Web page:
Kentucky was not a Confederate state? Don't tell any of the Kentucky Colonels that!


I have to imagine that the Colonels are somewhat past caring. That aside...

"Kentucky did not secede; for a time, it declared itself neutral. However, the Confederates broke the neutrality by seizing Columbus, Kentucky in September 1861. That turned opinion against the Confederacy, and the state reaffirmed its loyal status, while trying to maintain slavery. During a brief invasion by Confederate forces, Confederate sympathizers organized a secession convention, inaugurated a governor, and gained recognition from the Confederacy. The rebel government soon went into exile and never controlled the state."

http://en.wikipedia.org/wiki/American_Civil_War


And:

"According to official records, over 75,000 Kentuckians fought for the Union during the Civil War. This figure does not include the estimated 12,000 men who saw active service with Kentucky's state forces, nor the hundreds who belonged to irregular units such as self-styled "Home Guards" or "Independent Scouts."

http://www.kdla.ky.gov/resources/civilwar.htm

http://www.kdla.ky.gov/resources/kyconfedcongress.htm

Oh, and I like cornbread either sweet or not, can't stand tea, and never considered sugar in beans.


#38
dickestep
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RE: Cornbread, beans, and tea. Sugar or no? 2007/03/26 13:19:32 (permalink)
C Turner Joy, you're just no fun, for us who wanted Kentucky to hold with the South! You're not a sweet bean sympathizer, either, but at least you like your cornbread whether it's sweet or not. This is a partial victory in the Great Sugar- No Sugar Debate. Oh, do you side with the white or yellow cornmeal factions?
#39
iqdiva
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RE: Cornbread, beans, and tea. Sugar or no? 2007/03/26 13:32:03 (permalink)
Dickestep,down here in south east Alabama,when we use our home made sugar cane syrup in cooking,we call it long sweetenin'.In the fall , when the sugar cane is harvested and ground,we drink the fresh cane juice,chilled, and children chew pieces of sweet sugar cane.The cane juice is then boiled in large vats to make our syrup.
#40
C Turner Joy
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RE: Cornbread, beans, and tea. Sugar or no? 2007/03/26 13:34:06 (permalink)
quote:
Originally posted by dickestep

C Turner Joy, you're just no fun, for us who wanted Kentucky to hold with the South! You're not a sweet bean sympathizer, either, but at least you like your cornbread whether it's sweet or not. This is a partial victory in the Great Sugar- No Sugar Debate. Oh, do you side with the white or yellow cornmeal factions?


And you, sir, made me laugh. Thanks.

As far as the beans go, I just don't think I've ever thought about sugar in them. Not that it sounds bad now that I consider it. Depends on the beans, I guess.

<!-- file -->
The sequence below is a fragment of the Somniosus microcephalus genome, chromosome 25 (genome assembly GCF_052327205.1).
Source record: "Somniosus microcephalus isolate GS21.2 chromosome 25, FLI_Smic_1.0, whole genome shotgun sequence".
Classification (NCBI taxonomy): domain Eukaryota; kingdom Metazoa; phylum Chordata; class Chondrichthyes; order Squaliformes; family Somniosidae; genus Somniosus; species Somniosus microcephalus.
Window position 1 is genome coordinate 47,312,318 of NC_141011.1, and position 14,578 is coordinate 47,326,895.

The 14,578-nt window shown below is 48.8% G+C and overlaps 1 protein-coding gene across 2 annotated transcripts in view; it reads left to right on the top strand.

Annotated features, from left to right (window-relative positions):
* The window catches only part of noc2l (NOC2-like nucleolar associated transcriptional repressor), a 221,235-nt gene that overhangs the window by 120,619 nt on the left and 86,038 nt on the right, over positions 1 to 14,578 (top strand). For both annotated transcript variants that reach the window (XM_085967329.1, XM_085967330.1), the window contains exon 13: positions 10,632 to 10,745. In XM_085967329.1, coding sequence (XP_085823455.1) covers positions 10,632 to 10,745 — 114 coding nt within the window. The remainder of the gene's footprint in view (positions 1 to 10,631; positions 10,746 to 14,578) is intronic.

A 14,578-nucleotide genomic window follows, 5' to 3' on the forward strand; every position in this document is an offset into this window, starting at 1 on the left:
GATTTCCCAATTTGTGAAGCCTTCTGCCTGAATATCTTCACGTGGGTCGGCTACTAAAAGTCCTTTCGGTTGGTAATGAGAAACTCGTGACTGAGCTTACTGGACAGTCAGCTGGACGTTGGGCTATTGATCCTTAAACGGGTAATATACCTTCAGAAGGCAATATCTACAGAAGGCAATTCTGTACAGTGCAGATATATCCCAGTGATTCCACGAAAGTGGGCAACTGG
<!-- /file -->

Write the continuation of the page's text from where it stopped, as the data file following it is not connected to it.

I like my cornbread like I like my women: yellow and coarse.



#41
BhamBabe
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RE: Cornbread, beans, and tea. Sugar or no? 2007/03/26 13:47:35 (permalink)
quote:
Originally posted by iqdiva

and children chew pieces of sweet sugar cane.


I haven't had that in years!

As to the other little debate, being from the south didn't make you Confederate. Read about the Free State of Winston in Alabama. If the State said they could leave, this county said it could leave from the State. And they weren't just Union sympathizers, they were Union Soldiers. And they didn't like sugar in their cornbread :-)

#42
dickestep
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RE: Cornbread, beans, and tea. Sugar or no? 2007/03/26 13:58:10 (permalink)
quote:
Originally posted by iqdiva

Dickestep,down here in south east Alabama,when we use our home made sugar cane syrup in cooking,we call it long sweetenin'.In the fall , when the sugar cane is harvested and ground,we drink the fresh cane juice,chilled, and children chew pieces of sweet sugar cane.The cane juice is then boiled in large vats to make our syrup.

That's interesting, Iqdiva. We had a big Sugar Refinery near here in Sugarland, Texas for years. I think I heard it's shut down now, though. I've never drunk the pure juice but when I was a kid there was one man in the neighborhood who had a grove of cane and would give stalks to us kids for halloween and such. We sure liked whittling and chewing it.
#43
dickestep
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RE: Cornbread, beans, and tea. Sugar or no? 2007/03/26 14:06:02 (permalink)
quote:
Originally posted by C Turner Joy

And you, sir, made me laugh. Thanks.
As far as the beans go, I just don't think I've ever thought about sugar in them. Not that it sounds bad now that I consider it. Depends on the beans, I guess.
I like my cornbread like I like my women: yellow and coarse.
Ha ha ha ha! Very good, now we're getting somewhere. I'll mark up another one on the Yellow Cornmeal militia, and uh, try a spoon of sugar in your next batch of beans or peas. It sure does smooth out the flavor.
#44
dickestep
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RE: Cornbread, beans, and tea. Sugar or no? 2007/03/26 14:16:16 (permalink)